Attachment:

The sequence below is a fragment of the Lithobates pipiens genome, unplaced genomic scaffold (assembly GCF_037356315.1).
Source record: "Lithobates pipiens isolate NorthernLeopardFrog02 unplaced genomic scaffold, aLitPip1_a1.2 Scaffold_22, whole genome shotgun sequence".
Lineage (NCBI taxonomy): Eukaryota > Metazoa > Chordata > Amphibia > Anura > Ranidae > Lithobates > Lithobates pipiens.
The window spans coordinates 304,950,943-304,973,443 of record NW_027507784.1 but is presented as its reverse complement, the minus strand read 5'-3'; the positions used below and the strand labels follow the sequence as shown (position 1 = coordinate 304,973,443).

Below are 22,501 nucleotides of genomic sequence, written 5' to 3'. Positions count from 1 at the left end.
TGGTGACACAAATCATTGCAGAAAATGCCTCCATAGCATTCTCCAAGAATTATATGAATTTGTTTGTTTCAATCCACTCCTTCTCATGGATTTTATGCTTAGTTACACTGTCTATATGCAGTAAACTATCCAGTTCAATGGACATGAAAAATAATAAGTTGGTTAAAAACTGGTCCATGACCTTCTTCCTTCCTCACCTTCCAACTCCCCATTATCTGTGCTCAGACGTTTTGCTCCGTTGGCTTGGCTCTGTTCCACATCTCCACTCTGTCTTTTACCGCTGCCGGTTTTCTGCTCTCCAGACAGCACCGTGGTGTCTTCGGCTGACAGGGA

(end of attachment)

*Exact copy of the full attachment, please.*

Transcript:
The sequence below is a fragment of the Lithobates pipiens genome, unplaced genomic scaffold (assembly GCF_037356315.1).
Source record: "Lithobates pipiens isolate NorthernLeopardFrog02 unplaced genomic scaffold, aLitPip1_a1.2 Scaffold_22, whole genome shotgun sequence".
Lineage (NCBI taxonomy): Eukaryota > Metazoa > Chordata > Amphibia > Anura > Ranidae > Lithobates > Lithobates pipiens.
The window spans coordinates 304,950,943-304,973,443 of record NW_027507784.1 but is presented as its reverse complement, the minus strand read 5'-3'; the positions used below and the strand labels follow the sequence as shown (position 1 = coordinate 304,973,443).

Below are 22,501 nucleotides of genomic sequence, written 5' to 3'. Positions count from 1 at the left end.
TGGTGACACAAATCATTGCAGAAAATGCCTCCATAGCATTCTCCAAGAATTATATGAATTTGTTTGTTTCAATCCACTCCTTCTCATGGATTTTATGCTTAGTTACACTGTCTATATGCAGTAAACTATCCAGTTCAATGGACATGAAAAATAATAAGTTGGTTAAAAACTGGTCCATGACCTTCTTCCTTCCTCACCTTCCAACTCCCCATTATCTGTGCTCAGACGTTTTGCTCCGTTGGCTTGGCTCTGTTCCACATCTCCACTCTGTCTTTTACCGCTGCCGGTTTTCTGCTCTCCAGACAGCACCGTGGTGTCTTCGGCTGACAGGGA